All lighting on the bike is LED and the indicators are auto-cancelling, with the system comparing front and rear wheel speed difference and calculating when to cancel the indicators. They work really well too, and actually cancel the indicators at the right time.

The brakes feature ABS and the Dual Combined Brake System (D-CBS), which distributes braking force between the front and rear wheels. Both systems worked well and the feel from the brakes was nicely progressive. At the front, dual 320mm discs are gripped by six-piston radially-mounted calipers, and at the rear a three-piston caliper bites into a 316mm disc.

While there might be some sharp intakes of breath at the price of the 2018 Gold Wing (£26,679 for the ‘Tour’ manual and £29,699 in the ‘Tour DCT & Airbag’ spec, which are the only ones sold in the UK), there’s surely no grumbling about its more manageable size, better handling, livelier engine and the sheer array of tech. Granted, the old bike was in need of an update, but even if you don’t compare the two the new bike is still impressive in its own right. And what really appealed to me, more than on any other Honda so far, was the new DCT autobox – it suits the bike’s character, makes life easy and works incredibly well. I could happily spend many more days in the saddle of the new Gold Wing – and not just on these big Texan roads, I’d happily anywhere. But first I need to scrape the ice off my riding gear.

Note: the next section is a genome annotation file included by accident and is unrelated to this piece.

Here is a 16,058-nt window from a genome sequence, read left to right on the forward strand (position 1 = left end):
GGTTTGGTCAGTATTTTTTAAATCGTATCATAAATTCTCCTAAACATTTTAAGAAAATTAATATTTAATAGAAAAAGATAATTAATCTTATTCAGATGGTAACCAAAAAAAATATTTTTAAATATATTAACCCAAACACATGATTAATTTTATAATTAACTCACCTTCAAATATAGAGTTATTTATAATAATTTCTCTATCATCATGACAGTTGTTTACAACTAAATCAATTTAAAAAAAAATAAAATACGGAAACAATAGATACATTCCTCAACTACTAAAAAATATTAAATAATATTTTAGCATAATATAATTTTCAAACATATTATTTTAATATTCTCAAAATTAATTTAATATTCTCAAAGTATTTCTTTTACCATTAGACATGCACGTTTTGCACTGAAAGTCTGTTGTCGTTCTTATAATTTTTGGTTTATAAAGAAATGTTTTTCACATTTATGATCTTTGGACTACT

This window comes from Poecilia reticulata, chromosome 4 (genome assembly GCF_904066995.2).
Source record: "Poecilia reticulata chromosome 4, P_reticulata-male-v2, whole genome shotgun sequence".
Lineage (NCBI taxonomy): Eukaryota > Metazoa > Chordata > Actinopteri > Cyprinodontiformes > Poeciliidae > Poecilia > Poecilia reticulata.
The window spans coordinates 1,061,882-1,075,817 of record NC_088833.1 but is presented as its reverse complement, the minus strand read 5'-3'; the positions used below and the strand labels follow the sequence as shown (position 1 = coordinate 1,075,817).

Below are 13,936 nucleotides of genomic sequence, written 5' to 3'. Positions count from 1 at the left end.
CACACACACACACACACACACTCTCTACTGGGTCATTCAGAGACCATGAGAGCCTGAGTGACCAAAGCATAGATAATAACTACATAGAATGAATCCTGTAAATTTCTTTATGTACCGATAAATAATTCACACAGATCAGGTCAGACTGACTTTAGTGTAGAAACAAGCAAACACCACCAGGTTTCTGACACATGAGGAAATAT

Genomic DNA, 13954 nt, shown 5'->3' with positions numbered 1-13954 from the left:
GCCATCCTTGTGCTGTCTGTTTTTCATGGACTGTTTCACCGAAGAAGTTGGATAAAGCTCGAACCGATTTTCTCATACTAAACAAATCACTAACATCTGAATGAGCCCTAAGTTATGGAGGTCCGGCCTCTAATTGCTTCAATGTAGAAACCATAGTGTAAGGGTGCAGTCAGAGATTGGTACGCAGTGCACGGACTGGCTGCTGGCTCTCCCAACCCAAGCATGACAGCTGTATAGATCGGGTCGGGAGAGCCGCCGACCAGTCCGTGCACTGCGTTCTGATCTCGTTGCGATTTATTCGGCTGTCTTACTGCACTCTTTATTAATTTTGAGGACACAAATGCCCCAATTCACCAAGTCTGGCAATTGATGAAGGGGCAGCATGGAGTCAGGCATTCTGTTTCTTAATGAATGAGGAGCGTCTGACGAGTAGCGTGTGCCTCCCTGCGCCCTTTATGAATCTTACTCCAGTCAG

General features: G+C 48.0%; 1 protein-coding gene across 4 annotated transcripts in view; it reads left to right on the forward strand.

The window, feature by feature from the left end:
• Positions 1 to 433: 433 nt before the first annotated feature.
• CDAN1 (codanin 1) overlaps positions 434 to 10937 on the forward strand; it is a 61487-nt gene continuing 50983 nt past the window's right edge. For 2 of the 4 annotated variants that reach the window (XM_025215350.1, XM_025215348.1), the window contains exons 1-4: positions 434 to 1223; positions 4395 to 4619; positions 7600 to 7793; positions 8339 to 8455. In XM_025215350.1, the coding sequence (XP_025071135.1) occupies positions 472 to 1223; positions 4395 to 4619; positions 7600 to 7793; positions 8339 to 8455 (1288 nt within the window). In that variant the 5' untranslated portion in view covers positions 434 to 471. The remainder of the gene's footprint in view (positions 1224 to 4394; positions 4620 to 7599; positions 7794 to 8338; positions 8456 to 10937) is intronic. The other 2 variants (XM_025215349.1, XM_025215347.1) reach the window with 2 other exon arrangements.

Specification – Honda GL1800 Gold Wing Tour (2018)

Price:                           Tour manual £26,679 / Tour with DCT & airbag £29,699

Engine:                        1833cc liquid-cooled 4-stroke 24 valve SOHC flat-6

Power:                         125bhp (93kW) @ 5500rpm

Torque:                       125lb-ft (170Nm) @ 4500rpm

Fuel tank:                    21.1 litres

Fuel consumption:      50mpg

Clutch:                                    (Manual) Hydraulic, wet, multiplate with coil springs, assist slipper cam; (DCT) Hydraulic, wet, multiplate with oil pressure

Transmission:             (Manual) 6 speed + electric reverse; (DCT) 7-speed + reverse

Final drive:                  Enclosed shaft

Frame:                         Aluminum die-cast, twin tube

Wheelbase:                  1695mm

Caster angle:                30.5°

Trail:                           109mm

Turning radius:            3.4m

Seat height:                  745mm

Wet weight:                 Manual 379kg / DCT 383kg

Suspension:                 (F) Double Wishbone with Showa shock; (R) Pro Link with Showa shock

Tyres:                         (F) 130/70R 18; (R) 200/55R 16

Brakes:                        (F) 320mm discs with radial 6-piston calipers; (R) 316mm disc with 3-piston caliper. Electronically-controlled combined ABS system